and the Apple II. They they incorporated eventually a little graphics and
eventually they got up to the Apple II level of graphics even. But you would
type in commands. You would think them out. You would memorize how to use a
computer and you would use it. You had to teach yourself. You had to take a little
personal course to even know how to use a computer. Today computers are almost
like telephones. You kind of walk up, turn it on and you start looking around and
you’ll find little clues on the screen that lead you to the actions that make
them work. In the timeframe, of the Apple II being such a wonderful world that had
really excited people about how beautiful and colorful and fun computers
could be and then IBM had jumped in with their PC. And they never to this point in
time had done quite as good a job. They weren’t as well accepted in schools, in
the homes. But they had marketing inroads into the enterprise. Into the big
businesses that, all of a sudden, could justify a thousand computers at once to
purchase unheard-of numbers. So we kind of saw them as just marching in and just
trying to use their prowess to take over the business and we were the rebels who
had created it all. Who were really leading the world and people were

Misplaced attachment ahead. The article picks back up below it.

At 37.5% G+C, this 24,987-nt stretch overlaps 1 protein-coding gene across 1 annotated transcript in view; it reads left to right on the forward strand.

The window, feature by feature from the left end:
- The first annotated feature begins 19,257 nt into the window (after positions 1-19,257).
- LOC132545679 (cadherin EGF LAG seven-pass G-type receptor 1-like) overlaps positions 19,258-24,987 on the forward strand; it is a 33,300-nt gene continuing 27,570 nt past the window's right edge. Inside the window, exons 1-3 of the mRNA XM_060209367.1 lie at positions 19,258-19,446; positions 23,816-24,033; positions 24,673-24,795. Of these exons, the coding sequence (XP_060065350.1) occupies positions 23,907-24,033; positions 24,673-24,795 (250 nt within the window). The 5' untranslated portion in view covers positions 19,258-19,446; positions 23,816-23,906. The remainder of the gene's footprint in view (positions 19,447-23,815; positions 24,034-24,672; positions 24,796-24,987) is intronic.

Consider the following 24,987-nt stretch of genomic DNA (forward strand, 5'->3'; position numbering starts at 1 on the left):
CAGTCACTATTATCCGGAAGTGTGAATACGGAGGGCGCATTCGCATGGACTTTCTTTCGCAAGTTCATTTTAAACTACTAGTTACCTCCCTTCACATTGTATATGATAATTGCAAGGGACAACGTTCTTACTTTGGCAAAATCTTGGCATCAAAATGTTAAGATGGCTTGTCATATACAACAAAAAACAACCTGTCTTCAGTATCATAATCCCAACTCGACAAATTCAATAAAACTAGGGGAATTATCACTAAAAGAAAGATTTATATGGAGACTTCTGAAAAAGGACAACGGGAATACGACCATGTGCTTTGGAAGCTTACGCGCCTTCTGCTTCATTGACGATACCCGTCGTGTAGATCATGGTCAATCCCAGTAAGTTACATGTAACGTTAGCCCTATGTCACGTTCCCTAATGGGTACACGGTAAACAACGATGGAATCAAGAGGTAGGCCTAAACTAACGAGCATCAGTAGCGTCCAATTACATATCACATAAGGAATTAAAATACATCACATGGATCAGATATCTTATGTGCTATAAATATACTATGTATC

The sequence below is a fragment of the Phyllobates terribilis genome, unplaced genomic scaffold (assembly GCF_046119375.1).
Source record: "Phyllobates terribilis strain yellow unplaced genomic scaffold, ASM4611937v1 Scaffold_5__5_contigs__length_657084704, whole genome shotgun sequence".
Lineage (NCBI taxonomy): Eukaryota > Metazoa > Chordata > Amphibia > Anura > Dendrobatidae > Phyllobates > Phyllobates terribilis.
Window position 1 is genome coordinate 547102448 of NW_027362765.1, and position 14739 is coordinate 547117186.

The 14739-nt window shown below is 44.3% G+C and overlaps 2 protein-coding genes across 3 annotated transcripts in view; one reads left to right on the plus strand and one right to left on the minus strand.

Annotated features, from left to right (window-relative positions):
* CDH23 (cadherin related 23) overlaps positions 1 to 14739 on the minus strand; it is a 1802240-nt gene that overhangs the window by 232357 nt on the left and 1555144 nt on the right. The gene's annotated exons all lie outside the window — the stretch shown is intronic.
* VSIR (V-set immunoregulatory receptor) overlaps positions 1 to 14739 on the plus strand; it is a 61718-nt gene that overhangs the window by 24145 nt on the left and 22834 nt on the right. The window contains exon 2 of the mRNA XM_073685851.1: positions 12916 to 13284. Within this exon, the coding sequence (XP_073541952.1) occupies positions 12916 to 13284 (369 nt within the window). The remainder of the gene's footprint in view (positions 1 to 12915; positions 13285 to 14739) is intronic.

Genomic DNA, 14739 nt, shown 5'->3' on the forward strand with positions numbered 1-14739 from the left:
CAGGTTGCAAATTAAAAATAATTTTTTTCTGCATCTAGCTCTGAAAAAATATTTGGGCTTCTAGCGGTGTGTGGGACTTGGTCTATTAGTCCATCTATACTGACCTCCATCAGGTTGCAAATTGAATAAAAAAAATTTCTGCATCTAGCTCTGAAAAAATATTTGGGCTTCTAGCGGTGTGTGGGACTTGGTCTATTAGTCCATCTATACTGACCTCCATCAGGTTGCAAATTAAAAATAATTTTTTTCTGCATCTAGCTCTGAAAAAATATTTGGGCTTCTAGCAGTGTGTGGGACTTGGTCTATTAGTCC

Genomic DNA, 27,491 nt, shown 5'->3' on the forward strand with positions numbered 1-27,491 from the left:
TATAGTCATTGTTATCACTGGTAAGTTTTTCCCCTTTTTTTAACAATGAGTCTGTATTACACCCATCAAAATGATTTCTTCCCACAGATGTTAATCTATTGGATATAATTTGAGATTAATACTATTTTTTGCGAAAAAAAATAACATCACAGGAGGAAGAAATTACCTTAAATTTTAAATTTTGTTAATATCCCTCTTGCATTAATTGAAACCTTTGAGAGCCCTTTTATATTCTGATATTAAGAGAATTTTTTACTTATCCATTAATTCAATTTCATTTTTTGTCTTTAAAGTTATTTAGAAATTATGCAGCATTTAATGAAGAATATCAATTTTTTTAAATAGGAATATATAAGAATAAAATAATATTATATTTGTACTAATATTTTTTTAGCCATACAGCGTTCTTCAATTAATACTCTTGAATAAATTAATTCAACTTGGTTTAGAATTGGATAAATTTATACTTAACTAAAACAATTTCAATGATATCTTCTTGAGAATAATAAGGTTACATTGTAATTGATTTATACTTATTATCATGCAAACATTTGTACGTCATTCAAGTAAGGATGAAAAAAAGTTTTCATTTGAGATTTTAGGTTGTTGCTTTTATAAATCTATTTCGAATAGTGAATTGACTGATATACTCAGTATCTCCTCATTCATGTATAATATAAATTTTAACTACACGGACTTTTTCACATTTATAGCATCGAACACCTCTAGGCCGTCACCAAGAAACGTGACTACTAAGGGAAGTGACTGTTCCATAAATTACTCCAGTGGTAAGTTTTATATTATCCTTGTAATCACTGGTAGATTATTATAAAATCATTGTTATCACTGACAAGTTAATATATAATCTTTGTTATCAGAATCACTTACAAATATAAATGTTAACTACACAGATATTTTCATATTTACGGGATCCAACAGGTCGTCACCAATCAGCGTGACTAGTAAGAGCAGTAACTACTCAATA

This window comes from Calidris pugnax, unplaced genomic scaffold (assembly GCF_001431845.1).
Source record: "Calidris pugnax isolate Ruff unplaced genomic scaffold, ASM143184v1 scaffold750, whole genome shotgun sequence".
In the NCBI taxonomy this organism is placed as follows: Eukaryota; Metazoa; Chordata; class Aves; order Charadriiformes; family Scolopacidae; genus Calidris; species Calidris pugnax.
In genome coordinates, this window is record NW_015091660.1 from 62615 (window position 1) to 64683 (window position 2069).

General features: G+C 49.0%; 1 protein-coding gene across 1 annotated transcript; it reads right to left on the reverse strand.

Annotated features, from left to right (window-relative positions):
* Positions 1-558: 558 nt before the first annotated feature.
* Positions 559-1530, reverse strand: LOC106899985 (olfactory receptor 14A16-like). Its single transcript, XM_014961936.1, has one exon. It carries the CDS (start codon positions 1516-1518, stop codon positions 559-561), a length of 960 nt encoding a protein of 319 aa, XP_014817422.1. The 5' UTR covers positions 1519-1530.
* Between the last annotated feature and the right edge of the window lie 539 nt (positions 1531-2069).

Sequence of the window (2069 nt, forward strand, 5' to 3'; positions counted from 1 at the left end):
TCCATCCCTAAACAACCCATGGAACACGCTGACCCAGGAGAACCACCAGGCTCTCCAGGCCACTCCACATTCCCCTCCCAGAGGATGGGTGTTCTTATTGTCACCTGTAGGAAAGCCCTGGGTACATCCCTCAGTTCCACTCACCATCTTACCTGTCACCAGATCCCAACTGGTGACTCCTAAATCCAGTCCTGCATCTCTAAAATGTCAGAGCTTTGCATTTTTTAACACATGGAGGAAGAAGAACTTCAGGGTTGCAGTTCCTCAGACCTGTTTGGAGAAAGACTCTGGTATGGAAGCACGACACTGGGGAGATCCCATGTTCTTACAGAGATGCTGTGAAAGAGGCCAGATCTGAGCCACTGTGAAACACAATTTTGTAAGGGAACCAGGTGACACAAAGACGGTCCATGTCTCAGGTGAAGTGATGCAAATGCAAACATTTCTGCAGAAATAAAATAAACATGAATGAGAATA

looking to us for leadership. It’s almost like today’s Apple. And so Steve called
me over to the Macintosh building one night and said you got to watch
this commercial. And he put in a tape into a U-matic machine. And I watched the
1984 commercial where this this young colorful, you know, woman is running and
she throws an anvil And it hits the screen. On the screen, it’s
somebody that sort of reminds you of those big companies.
(Robotic voice:) “There will be no contrary thought.”
You know, they do all the thinking for you.
And blew it up. And, you know, it basically it meant it symbolized what we
were. You know, we were talking about, you know, we stand for getting rid of the
past. And you don’t have to go down the roads that everybody says you do. And
there’s a new brighter future. And we’re the leaders in it. That’s what it said to
me. And I turn to Steve and I said “Wow we’re gonna show this on the Superbowl?”
and when he said that “No, the board had voted against it.” And why and one of the
reasons was money, I said, well, I’ll tell you what I’ll put up $400,000, if you’ll put up $400,000. And that was half-and-half.
And we could show this commercial. It should be shown because this is who we
are. And I said that to Steve. I was so naive thinking that’s how the world
worked and that’s how boards worked. And that it was that simple. It was just a
matter of money. But, eventually thank God, there were a lot of creative people
in our advertising agency that knew how great an ad that was. It won all the
awards to this day. The Clio award for “Best Ad of the Year.” It’s won the “Best Ad of the Millennium.”
Unbelievable science fiction mentality
behind it. And the creative people that produced it did everything they could to
make sure that, you know, we still had a chance to show it on the Super Bowl. Which we did.